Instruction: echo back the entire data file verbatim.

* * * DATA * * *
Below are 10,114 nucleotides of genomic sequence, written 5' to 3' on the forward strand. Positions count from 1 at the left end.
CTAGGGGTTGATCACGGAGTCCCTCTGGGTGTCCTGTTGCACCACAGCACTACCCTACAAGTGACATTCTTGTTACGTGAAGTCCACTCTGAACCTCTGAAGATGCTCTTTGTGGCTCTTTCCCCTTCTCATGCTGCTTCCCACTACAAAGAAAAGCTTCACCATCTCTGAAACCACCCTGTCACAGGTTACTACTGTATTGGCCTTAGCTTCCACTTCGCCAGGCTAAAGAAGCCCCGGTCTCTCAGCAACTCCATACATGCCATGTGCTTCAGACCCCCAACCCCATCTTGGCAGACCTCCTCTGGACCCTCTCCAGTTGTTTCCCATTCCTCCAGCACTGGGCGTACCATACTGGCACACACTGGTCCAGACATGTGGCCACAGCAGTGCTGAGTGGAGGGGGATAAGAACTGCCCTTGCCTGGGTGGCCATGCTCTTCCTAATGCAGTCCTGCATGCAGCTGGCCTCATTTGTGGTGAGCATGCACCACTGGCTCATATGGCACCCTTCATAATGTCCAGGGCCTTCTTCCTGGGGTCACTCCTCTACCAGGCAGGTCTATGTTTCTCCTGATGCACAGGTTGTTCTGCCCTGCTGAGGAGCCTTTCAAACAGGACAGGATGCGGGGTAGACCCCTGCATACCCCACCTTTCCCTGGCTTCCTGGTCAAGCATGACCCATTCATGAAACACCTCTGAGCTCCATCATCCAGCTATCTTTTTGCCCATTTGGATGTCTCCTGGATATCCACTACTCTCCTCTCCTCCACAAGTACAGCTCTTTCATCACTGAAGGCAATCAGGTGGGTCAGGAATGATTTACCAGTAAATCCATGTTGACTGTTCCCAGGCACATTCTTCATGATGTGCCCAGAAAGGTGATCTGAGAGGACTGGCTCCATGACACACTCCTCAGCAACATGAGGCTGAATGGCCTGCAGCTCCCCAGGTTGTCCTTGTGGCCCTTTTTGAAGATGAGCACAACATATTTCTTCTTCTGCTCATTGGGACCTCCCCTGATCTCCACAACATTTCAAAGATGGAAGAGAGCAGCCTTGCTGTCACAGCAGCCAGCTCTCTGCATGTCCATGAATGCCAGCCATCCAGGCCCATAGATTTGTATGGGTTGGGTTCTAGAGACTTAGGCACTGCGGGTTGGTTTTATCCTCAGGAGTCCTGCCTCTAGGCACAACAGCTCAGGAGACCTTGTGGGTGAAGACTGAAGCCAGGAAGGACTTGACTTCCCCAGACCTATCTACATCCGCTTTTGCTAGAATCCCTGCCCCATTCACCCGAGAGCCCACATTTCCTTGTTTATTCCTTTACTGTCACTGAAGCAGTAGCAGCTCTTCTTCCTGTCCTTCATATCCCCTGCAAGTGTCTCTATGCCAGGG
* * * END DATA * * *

Below are 10,114 nucleotides of genomic sequence, written 5' to 3' on the forward strand. Positions count from 1 at the left end.
CTAGGGGTTGATCACGGAGTCCCTCTGGGTGTCCTGTTGCACCACAGCACTACCCTACAAGTGACATTCTTGTTACGTGAAGTCCACTCTGAACCTCTGAAGATGCTCTTTGTGGCTCTTTCCCCTTCTCATGCTGCTTCCCACTACAAAGAAAAGCTTCACCATCTCTGAAACCACCCTGTCACAGGTTACTACTGTATTGGCCTTAGCTTCCACTTCGCCAGGCTAAAGAAGCCCCGGTCTCTCAGCAACTCCATACATGCCATGTGCTTCAGACCCCCAACCCCATCTTGGCAGACCTCCTCTGGACCCTCTCCAGTTGTTTCCCATTCCTCCAGCACTGGGCGTACCATACTGGCACACACTGGTCCAGACATGTGGCCACAGCAGTGCTGAGTGGAGGGGGATAAGAACTGCCCTTGCCTGGGTGGCCATGCTCTTCCTAATGCAGTCCTGCATGCAGCTGGCCTCATTTGTGGTGAGCATGCACCACTGGCTCATATGGCACCCTTCATAATGTCCAGGGCCTTCTTCCTGGGGTCACTCCTCTACCAGGCAGGTCTATGTTTCTCCTGATGCACAGGTTGTTCTGCCCTGCTGAGGAGCCTTTCAAACAGGACAGGATGCGGGGTAGACCCCTGCATACCCCACCTTTCCCTGGCTTCCTGGTCAAGCATGACCCATTCATGAAACACCTCTGAGCTCCATCATCCAGCTATCTTTTTGCCCATTTGGATGTCTCCTGGATATCCACTACTCTCCTCTCCTCCACAAGTACAGCTCTTTCATCACTGAAGGCAATCAGGTGGGTCAGGAATGATTTACCAGTAAATCCATGTTGACTGTTCCCAGGCACATTCTTCATGATGTGCCCAGAAAGGTGATCTGAGAGGACTGGCTCCATGACACACTCCTCAGCAACATGAGGCTGAATGGCCTGCAGCTCCCCAGGTTGTCCTTGTGGCCCTTTTTGAAGATGAGCACAACATATTTCTTCTTCTGCTCATTGGGACCTCCCCTGATCTCCACAACATTTCAAAGATGGAAGAGAGCAGCCTTGCTGTCACAGCAGCCAGCTCTCTGCATGTCCATGAATGCCAGCCATCCAGGCCCATAGATTTGTATGGGTTGGGTTCTAGAGACTTAGGCACTGCGGGTTGGTTTTATCCTCAGGAGTCCTGCCTCTAGGCACAACAGCTCAGGAGACCTTGTGGGTGAAGACTGAAGCCAGGAAGGACTTGACTTCCCCAGACCTATCTACATCCGCTTTTGCTAGAATCCCTGCCCCATTCACCCGAGAGCCCACATTTCCTTGTTTATTCCTTTACTGTCACTGAAGCAGTAGCAGCTCTTCTTCCTGTCCTTCATATCCCCTGCAAGTGTCTCTATGCCAGGG